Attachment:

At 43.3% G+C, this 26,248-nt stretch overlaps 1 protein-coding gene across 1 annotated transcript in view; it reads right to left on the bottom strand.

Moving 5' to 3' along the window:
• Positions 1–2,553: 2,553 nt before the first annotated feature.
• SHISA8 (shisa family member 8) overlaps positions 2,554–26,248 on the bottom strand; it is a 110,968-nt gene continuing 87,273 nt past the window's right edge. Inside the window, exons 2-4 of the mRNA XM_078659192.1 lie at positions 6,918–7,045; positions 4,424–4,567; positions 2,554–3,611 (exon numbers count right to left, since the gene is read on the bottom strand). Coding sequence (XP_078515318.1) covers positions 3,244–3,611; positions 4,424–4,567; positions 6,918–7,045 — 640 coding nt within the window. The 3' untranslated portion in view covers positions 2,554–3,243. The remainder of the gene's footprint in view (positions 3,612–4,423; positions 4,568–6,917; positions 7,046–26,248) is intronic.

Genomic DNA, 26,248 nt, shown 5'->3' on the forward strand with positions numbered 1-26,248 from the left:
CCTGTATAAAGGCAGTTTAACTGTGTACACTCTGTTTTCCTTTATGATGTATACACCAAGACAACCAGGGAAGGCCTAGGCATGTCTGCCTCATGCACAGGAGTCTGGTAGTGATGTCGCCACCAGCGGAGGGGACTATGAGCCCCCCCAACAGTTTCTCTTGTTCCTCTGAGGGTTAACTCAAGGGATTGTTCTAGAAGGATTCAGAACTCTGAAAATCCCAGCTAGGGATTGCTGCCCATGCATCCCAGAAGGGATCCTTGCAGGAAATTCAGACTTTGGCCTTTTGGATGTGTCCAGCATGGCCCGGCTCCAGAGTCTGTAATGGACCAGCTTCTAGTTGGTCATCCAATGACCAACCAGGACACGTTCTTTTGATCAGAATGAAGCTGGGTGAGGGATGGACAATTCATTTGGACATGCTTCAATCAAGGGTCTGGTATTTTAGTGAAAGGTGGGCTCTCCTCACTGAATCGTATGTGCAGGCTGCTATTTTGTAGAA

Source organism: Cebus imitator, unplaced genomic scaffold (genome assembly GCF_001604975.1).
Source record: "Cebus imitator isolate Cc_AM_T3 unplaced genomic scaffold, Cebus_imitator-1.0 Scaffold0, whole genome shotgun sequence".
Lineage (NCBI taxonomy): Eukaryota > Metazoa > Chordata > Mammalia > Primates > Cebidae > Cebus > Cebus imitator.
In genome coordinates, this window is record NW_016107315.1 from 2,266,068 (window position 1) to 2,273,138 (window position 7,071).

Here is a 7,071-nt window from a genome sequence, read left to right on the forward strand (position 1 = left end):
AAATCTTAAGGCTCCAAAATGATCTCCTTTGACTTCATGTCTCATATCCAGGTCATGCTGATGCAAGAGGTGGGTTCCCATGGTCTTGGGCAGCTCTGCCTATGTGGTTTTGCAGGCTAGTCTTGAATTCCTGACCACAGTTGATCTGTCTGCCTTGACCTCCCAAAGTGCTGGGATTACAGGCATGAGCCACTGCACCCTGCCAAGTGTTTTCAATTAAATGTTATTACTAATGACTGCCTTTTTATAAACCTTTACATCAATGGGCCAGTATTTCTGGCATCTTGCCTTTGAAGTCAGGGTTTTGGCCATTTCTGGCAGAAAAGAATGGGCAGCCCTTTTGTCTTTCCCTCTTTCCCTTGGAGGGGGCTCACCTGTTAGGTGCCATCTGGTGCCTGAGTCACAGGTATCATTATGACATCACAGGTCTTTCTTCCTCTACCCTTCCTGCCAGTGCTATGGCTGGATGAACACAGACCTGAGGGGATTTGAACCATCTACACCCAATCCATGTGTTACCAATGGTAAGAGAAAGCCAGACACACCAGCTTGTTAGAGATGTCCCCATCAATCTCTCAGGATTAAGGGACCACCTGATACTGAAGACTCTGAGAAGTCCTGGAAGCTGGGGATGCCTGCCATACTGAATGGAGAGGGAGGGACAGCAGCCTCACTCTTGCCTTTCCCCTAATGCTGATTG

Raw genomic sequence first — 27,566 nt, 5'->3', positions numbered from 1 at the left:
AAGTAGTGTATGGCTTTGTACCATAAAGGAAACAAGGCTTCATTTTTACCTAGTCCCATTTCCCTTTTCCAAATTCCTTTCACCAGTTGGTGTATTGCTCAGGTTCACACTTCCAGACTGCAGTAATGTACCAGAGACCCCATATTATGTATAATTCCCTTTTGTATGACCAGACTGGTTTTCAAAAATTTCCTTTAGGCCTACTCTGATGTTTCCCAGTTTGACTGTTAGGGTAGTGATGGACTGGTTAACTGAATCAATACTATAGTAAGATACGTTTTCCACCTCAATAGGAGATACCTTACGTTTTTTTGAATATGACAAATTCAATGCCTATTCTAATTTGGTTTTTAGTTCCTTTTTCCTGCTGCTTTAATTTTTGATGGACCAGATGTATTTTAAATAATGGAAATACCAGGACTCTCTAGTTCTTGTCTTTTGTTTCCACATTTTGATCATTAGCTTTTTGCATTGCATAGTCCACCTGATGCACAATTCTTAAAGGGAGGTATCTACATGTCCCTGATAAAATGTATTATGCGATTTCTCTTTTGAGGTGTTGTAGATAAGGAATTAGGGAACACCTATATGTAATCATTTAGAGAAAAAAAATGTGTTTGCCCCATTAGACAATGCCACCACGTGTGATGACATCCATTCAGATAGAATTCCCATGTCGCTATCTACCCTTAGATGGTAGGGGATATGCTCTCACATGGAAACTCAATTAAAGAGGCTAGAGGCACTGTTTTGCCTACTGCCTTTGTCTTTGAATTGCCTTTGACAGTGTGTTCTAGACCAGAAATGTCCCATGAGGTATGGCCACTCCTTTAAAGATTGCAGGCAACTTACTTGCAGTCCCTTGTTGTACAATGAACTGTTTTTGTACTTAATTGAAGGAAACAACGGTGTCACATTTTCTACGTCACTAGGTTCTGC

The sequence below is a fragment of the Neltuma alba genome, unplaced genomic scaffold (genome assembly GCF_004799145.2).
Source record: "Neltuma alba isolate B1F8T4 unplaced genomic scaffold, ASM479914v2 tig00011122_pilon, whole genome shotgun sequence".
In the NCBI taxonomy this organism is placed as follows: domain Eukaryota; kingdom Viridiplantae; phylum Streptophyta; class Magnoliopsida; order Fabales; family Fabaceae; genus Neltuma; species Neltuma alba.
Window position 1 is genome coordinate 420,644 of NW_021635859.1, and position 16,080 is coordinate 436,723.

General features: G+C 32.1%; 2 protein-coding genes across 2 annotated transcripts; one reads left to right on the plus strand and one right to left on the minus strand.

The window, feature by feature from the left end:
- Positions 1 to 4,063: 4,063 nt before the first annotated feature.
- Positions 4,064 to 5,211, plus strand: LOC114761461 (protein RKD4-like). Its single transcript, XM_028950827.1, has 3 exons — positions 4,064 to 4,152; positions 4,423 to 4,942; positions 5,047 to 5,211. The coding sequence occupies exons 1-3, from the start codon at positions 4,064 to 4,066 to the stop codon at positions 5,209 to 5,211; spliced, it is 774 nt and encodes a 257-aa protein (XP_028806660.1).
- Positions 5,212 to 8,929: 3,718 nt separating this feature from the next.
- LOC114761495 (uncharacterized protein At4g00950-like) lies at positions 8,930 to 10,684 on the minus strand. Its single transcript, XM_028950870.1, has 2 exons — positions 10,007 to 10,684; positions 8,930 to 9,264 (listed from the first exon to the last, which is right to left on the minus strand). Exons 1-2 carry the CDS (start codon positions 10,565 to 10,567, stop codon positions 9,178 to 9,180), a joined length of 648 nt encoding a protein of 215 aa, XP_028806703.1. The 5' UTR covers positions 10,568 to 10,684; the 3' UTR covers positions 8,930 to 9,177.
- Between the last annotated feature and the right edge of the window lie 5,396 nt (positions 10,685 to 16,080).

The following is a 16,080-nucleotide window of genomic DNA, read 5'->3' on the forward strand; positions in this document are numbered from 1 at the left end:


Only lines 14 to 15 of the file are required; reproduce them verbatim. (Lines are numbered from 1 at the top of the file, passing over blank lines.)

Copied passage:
AAGTAGTGTATGGCTTTGTACCATAAAGGAAACAAGGCTTCATTTTTACCTAGTCCCATTTCCCTTTTCCAAATTCCTTTCACCAGTTGGTGTATTGCTCAGGTTCACACTTCCAGACTGCAGTAATGTACCAGAGACCCCATATTATGTATAATTCCCTTTTGTATGACCAGACTGGTTTTCAAAAATTTCCTTTAGGCCTACTCTGATGTTTCCCAGTTTGACTGTTAGGGTAGTGATGGACTGGTTAACTGAATCAATACTATAGTAAGATACGTTTTCCACCTCAATAGGAGATACCTTACGTTTTTTTGAATATGACAAATTCAATGCCTATTCTAATTTGGTTTTTAGTTCCTTTTTCCTGCTGCTTTAATTTTTGATGGACCAGATGTATTTTAAATAATGGAAATACCAGGACTCTCTAGTTCTTGTCTTTTGTTTCCACATTTTGATCATTAGCTTTTTGCATTGCATAGTCCACCTGATGCACAATTCTTAAAGGGAGGTATCTACATGTCCCTGATAAAATGTATTATGCGATTTCTCTTTTGAGGTGTTGTAGATAAGGAATTAGGGAACACCTATATGTAATCATTTAGAGAAAAAAAATGTGTTTGCCCCATTAGACAATGCCACCACGTGTGATGACATCCATTCAGATAGAATTCCCATGTCGCTATCTACCCTTAGATGGTAGGGGATATGCTCTCACATGGAAACTCAATTAAAGAGGCTAGAGGCACTGTTTTGCCTACTGCCTTTGTCTTTGAATTGCCTTTGACAGTGTGTTCTAGACCAGAAATGTCCCATGAGGTATGGCCACTCCTTTAAAGATTGCAGGCAACTTACTTGCAGTCCCTTGTTGTACAATGAACTGTTTTTGTACTTAATTGAAGGAAACAACGGTGTCACATTTTCTACGTCACTAGGTTCTGC

The sequence below is a fragment of the Neltuma alba genome, unplaced genomic scaffold (genome assembly GCF_004799145.2).